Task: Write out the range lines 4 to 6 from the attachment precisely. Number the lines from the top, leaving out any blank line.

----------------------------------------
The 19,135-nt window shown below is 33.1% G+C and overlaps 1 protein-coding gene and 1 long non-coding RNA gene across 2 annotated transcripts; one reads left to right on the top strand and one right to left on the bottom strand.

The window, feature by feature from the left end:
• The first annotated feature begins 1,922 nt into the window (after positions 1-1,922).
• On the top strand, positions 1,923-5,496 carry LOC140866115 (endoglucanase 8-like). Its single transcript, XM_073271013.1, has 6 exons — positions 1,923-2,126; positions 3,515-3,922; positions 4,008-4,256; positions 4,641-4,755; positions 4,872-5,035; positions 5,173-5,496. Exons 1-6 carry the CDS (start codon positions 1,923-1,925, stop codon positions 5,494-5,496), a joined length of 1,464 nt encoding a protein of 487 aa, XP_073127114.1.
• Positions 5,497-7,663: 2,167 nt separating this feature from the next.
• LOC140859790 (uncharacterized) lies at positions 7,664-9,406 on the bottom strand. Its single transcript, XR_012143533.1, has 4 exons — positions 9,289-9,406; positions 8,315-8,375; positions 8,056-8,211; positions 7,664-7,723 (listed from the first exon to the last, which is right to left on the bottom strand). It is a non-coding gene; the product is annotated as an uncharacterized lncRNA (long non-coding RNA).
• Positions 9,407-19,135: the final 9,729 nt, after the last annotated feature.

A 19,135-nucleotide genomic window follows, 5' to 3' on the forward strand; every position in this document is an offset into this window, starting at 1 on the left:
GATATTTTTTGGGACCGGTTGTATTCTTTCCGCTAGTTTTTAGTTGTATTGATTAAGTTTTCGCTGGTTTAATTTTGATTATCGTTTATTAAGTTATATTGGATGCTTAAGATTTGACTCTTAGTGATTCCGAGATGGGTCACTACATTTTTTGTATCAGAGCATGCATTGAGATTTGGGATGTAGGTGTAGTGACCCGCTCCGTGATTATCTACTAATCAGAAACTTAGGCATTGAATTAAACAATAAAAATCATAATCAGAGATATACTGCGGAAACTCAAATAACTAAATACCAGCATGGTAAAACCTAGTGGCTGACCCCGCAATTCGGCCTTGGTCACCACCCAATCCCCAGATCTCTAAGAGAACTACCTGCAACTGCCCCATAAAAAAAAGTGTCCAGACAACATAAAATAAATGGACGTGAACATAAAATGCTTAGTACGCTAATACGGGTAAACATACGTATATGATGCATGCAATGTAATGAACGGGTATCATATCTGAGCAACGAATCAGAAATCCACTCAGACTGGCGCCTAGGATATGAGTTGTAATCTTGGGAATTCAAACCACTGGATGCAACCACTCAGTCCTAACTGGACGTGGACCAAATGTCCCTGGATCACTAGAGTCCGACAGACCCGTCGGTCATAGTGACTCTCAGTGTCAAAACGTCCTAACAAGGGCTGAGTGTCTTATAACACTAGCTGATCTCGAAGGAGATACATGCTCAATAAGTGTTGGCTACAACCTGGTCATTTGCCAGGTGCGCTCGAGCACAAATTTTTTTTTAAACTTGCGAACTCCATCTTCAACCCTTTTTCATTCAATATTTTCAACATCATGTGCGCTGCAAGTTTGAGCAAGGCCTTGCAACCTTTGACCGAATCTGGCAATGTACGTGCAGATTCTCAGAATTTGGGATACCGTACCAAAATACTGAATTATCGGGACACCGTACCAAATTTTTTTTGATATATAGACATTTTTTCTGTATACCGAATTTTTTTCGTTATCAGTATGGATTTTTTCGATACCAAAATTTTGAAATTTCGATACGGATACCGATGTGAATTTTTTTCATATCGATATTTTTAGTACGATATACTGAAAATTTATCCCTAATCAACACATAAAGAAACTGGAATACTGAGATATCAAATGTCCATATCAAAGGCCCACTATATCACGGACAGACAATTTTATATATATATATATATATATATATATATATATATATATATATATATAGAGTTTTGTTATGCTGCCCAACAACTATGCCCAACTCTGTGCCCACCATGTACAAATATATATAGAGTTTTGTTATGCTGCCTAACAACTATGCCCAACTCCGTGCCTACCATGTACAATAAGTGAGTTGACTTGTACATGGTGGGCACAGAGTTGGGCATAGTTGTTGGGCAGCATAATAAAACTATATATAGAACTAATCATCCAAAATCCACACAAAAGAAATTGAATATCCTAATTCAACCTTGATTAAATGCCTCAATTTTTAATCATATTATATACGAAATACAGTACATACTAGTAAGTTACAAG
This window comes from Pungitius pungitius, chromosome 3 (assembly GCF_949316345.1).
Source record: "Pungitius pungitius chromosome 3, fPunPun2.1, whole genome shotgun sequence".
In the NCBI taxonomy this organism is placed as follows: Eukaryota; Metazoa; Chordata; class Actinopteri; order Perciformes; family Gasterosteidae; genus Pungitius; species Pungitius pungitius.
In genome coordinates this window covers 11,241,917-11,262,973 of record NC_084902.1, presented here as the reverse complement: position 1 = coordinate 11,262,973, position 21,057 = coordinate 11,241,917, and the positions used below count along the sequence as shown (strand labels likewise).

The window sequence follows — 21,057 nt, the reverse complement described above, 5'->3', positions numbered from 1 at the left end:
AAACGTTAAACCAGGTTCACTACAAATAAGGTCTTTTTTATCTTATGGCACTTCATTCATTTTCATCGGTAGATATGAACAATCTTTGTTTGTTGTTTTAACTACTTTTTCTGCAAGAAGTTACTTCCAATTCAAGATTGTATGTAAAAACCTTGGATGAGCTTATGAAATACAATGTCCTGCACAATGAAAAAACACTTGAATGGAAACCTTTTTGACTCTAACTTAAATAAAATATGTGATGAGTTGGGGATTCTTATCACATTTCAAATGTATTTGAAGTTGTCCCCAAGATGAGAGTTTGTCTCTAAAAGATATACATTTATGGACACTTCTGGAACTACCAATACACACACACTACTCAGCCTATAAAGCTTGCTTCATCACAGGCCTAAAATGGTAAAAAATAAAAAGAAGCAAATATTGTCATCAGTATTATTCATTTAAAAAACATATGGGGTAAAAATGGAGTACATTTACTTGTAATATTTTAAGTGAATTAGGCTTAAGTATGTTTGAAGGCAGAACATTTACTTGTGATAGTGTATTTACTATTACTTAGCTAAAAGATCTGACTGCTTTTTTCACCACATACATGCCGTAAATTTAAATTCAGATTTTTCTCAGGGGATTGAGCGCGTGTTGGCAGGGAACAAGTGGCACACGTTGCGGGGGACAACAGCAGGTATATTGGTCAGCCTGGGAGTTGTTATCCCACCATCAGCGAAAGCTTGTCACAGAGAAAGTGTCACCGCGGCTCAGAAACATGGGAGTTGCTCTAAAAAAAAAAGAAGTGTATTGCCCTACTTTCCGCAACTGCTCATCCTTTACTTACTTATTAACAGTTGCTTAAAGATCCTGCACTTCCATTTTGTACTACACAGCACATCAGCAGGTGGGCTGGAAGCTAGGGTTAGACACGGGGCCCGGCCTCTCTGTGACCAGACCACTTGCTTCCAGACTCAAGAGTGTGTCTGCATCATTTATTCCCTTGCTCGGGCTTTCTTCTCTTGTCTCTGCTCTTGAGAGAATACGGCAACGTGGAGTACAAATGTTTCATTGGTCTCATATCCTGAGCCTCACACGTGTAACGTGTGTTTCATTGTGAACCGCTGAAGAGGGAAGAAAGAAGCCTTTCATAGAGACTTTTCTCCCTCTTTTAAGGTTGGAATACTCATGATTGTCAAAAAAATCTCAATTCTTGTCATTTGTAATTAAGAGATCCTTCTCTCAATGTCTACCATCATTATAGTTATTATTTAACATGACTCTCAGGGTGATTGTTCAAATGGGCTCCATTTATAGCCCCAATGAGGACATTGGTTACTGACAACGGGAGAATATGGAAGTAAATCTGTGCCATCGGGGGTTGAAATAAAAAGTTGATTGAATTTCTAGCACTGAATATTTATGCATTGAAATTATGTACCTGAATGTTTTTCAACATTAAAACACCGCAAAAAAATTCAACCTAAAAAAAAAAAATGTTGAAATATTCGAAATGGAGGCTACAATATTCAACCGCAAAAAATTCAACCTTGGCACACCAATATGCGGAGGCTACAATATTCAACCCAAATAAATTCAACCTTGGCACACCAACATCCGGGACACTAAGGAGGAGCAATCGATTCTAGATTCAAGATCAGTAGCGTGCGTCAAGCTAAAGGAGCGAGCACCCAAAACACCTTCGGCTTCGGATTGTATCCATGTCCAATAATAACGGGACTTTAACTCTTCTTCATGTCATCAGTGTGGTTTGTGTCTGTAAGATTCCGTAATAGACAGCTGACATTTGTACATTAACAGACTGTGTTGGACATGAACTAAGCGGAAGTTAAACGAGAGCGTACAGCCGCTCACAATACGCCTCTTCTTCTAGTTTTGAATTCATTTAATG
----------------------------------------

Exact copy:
• On the top strand, positions 1,923-5,496 carry LOC140866115 (endoglucanase 8-like). Its single transcript, XM_073271013.1, has 6 exons — positions 1,923-2,126; positions 3,515-3,922; positions 4,008-4,256; positions 4,641-4,755; positions 4,872-5,035; positions 5,173-5,496. Exons 1-6 carry the CDS (start codon positions 1,923-1,925, stop codon positions 5,494-5,496), a joined length of 1,464 nt encoding a protein of 487 aa, XP_073127114.1.
• Positions 5,497-7,663: 2,167 nt separating this feature from the next.
• LOC140859790 (uncharacterized) lies at positions 7,664-9,406 on the bottom strand. Its single transcript, XR_012143533.1, has 4 exons — positions 9,289-9,406; positions 8,315-8,375; positions 8,056-8,211; positions 7,664-7,723 (listed from the first exon to the last, which is right to left on the bottom strand). It is a non-coding gene; the product is annotated as an uncharacterized lncRNA (long non-coding RNA).